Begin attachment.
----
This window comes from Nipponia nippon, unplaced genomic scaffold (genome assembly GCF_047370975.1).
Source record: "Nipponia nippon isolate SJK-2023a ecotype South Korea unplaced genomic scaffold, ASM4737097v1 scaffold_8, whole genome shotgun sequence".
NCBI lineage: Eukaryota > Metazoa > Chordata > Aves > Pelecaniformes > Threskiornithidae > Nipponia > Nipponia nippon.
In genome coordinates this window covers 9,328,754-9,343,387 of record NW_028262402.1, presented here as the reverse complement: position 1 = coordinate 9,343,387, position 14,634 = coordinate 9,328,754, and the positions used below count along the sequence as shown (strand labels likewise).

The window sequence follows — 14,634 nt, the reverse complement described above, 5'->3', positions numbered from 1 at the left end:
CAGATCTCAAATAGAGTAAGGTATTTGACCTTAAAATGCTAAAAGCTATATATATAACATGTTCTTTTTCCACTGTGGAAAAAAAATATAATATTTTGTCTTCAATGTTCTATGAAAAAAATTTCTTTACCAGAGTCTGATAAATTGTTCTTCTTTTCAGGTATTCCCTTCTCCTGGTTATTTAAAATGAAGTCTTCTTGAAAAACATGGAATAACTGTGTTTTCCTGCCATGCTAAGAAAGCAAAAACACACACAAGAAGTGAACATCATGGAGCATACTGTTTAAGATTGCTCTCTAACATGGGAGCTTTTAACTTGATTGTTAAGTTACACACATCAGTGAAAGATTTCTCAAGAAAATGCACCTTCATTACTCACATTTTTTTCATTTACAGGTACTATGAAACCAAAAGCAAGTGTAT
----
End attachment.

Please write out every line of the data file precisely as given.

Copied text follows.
This window comes from Nipponia nippon, unplaced genomic scaffold (genome assembly GCF_047370975.1).
Source record: "Nipponia nippon isolate SJK-2023a ecotype South Korea unplaced genomic scaffold, ASM4737097v1 scaffold_8, whole genome shotgun sequence".
NCBI lineage: Eukaryota > Metazoa > Chordata > Aves > Pelecaniformes > Threskiornithidae > Nipponia > Nipponia nippon.
In genome coordinates this window covers 9,328,754-9,343,387 of record NW_028262402.1, presented here as the reverse complement: position 1 = coordinate 9,343,387, position 14,634 = coordinate 9,328,754, and the positions used below count along the sequence as shown (strand labels likewise).

The window sequence follows — 14,634 nt, the reverse complement described above, 5'->3', positions numbered from 1 at the left end:
CAGATCTCAAATAGAGTAAGGTATTTGACCTTAAAATGCTAAAAGCTATATATATAACATGTTCTTTTTCCACTGTGGAAAAAAAATATAATATTTTGTCTTCAATGTTCTATGAAAAAAATTTCTTTACCAGAGTCTGATAAATTGTTCTTCTTTTCAGGTATTCCCTTCTCCTGGTTATTTAAAATGAAGTCTTCTTGAAAAACATGGAATAACTGTGTTTTCCTGCCATGCTAAGAAAGCAAAAACACACACAAGAAGTGAACATCATGGAGCATACTGTTTAAGATTGCTCTCTAACATGGGAGCTTTTAACTTGATTGTTAAGTTACACACATCAGTGAAAGATTTCTCAAGAAAATGCACCTTCATTACTCACATTTTTTTCATTTACAGGTACTATGAAACCAAAAGCAAGTGTAT